<< back to Teachings with title 'Sutra'

Sutras from the Old Way - 5th Sutra - Parable

By Zoketsu Norman Fischer | Nov 30, 2002
In topic: Early Buddhism
This is the fifth talk on the Pali Canon sutras. The text referred to in the talk is the photocopied booklet "Sutras from the Old Way - Selections from the Pali Canon," which can be downloaded as a PDF.
Click to stream and listen immediately, right-click and pick "Save Target As" or "Save Link As" to save to your hard drive.

 

 

Sutras from the Old Way 5

Zoketsu Norman Fischer

 Transcribed and edited by Murray McGillivray and Barbara Byrum 

 

“The Sutra on the Simile of the Saw.” 

Thus have I heard. On one occasion the Blessed One was living at Savatthi in Jeta’s Grove, Anathapindika’s Park. Now on that occasion, the venerable Moliya Phagguna was associating overmuch with bhikkhunis.

 Moliya Phagguna was a monk and a bhikkhuni was a nun. As you’ll see in a moment, this does not mean that he was flirting with them or doing anything that was not proper. His relationship to them was not quite right, but not in the way that one might think. 

He was associating so much with bhikkhunis that if any bhikkhu (which is a male monastic) spoke dispraise of those bhikkhunis in his presence, he would become angry and displeased and would rebuke him, and if any bhikkhu spoke dispraise of the venerable Moliya Phagguna in those bhikkhunis’ presence, they would become angry and displeased and would rebuke him.
 

So this is the idea, that he had a very special relationship with a particular community of bhikkhunis. 

Then a certain bhikkhu went to the Blessed One (meaning the Buddha), and after paying homage to him, he sat down at one side and told the Blessed One what was taking place (how Moliya Phagguna was overmuch associating with the bhikkhunis). 

Although there are moments in the Pali sutras in which the Buddha displays various sorts of powers, most of the time the Buddha is viewed as a human being, who finds out what other people are doing because someone comes and tells him. So what does he do about it? This is very instructive about how the Buddha would operate. We’re all in this together, we’re all trying to help each other achieve freedom from our own delusions and confusions, and so I notice that this is a place where Moliya Phagguna needs some work. Maybe the Buddha has a good idea how to help him: 

Come, bhikkhu, tell the bhikkhu Moliya Phagguna, in my name, that the Teacher calls him. “Yes, venerable sir,” he replied, and he went to the venerable Moliya Phagguna and he told him, “The teacher calls you, friend Phagguna.”.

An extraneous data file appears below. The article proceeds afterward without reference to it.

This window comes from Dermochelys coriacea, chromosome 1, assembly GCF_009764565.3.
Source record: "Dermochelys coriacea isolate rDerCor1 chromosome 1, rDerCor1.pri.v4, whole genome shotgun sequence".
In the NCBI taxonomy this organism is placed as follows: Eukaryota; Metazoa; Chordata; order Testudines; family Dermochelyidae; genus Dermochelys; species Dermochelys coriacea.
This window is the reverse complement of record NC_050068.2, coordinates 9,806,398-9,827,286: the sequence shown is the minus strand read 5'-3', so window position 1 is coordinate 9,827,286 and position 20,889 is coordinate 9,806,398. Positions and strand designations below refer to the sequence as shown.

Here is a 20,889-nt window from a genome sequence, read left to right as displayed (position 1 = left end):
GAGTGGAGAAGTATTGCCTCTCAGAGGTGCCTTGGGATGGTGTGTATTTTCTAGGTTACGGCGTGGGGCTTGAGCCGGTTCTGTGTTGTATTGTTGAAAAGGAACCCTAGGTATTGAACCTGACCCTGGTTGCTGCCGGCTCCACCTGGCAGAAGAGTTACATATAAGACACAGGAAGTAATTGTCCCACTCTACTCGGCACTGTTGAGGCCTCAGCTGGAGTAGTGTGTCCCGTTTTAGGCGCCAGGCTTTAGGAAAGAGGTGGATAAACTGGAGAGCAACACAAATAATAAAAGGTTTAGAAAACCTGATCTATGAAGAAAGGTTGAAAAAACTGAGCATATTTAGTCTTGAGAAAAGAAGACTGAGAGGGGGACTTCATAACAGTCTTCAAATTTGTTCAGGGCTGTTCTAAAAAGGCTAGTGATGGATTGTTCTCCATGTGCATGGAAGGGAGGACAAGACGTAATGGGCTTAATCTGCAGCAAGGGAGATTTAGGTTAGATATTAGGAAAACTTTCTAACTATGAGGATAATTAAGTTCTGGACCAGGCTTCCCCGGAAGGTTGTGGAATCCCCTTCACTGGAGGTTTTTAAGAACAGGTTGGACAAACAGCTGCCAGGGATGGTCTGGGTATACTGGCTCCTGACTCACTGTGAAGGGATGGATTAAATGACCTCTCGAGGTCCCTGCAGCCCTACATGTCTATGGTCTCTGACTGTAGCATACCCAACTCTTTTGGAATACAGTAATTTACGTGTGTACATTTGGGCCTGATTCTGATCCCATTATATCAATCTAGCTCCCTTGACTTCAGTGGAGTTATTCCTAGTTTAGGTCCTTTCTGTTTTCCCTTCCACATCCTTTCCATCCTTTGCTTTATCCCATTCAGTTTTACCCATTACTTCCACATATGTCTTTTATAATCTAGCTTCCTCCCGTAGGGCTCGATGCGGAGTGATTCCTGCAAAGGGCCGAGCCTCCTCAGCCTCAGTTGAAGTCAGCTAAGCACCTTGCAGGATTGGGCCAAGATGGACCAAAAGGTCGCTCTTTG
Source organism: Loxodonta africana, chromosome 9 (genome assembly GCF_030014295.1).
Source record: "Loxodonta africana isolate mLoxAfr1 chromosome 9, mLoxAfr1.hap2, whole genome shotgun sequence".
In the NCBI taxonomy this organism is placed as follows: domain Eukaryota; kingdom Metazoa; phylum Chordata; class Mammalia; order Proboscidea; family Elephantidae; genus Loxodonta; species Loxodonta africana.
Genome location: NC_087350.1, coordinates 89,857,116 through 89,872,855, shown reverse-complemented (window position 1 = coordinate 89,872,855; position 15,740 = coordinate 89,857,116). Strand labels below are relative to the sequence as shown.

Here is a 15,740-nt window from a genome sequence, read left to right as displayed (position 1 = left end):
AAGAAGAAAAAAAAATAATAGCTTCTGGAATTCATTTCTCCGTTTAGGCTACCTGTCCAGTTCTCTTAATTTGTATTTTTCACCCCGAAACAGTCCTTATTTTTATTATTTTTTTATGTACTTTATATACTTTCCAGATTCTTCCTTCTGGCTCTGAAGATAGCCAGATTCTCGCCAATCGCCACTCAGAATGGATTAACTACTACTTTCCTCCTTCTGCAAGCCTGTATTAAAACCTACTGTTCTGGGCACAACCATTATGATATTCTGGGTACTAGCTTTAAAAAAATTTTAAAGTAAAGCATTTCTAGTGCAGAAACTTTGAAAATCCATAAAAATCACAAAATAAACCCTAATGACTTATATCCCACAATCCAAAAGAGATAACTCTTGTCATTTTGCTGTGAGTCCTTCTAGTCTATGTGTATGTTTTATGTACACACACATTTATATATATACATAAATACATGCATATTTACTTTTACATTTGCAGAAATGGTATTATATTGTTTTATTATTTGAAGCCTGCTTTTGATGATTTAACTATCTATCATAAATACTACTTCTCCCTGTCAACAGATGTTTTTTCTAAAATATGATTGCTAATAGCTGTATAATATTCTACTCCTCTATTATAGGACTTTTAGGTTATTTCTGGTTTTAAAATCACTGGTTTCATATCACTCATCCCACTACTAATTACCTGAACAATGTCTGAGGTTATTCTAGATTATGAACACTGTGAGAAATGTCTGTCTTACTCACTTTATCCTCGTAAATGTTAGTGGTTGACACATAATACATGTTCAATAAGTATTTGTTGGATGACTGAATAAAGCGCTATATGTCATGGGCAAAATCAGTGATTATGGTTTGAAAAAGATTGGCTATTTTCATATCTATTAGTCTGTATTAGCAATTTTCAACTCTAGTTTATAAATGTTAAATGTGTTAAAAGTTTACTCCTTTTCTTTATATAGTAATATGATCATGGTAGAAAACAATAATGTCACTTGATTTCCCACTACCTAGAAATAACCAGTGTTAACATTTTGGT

“Yes, friend,” he replied. And he went to the Blessed One and after paying homage to him, sat down at one side. And then the Buddha asked him, “Phagguna, is it true that you are associating overmuch with the bhikkhunis?”

 

When someone tells me something, I often catch myself and have to remind myself, “Oh, they’re telling me what they think, not necessarily facts.” Even though they may believe that it’s a fact, we all are only seeing as far as we can see. So, especially, if somebody tells you what somebody else is doing, you always have to remember, Oh, that’s just what they think. So he asks, 

Is it true that you are associating so much with the bhikkhunis that if any bhikkhu speaks dispraise of those bhikkhunis in your presence, you become angry and displeased and rebuke him? And if any bhikkhu speaks dispraise of you in those bhikkhunis’ presence, they become angry and displeased and rebuke him? Are you associating so much with bhikkhunis as it seems? 

Phagguna, are you not a clansman who has gone forth out of faith from the home life into homelessness? (In other words, haven’t you made this big commitment?) 

Here “the home life” really means not so much the home life per se, but attachment, non-spiritual endeavor. The reverse of the home life, “the homeless life,” means freedom in the path. And of course, Phagguna says, Yes, I have, that’s true, that’s right. And then the Buddha says, 

Then, Phagguna, it is not proper for you, who has made this tremendous commitment, to associate overmuch with bhikkhunis. Therefore, if anyone speaks dispraise of those bhikkhunis in your presence, you should abandon any desires and any thoughts based on the household life. (In other words, any thoughts of attachment and non-freedom.)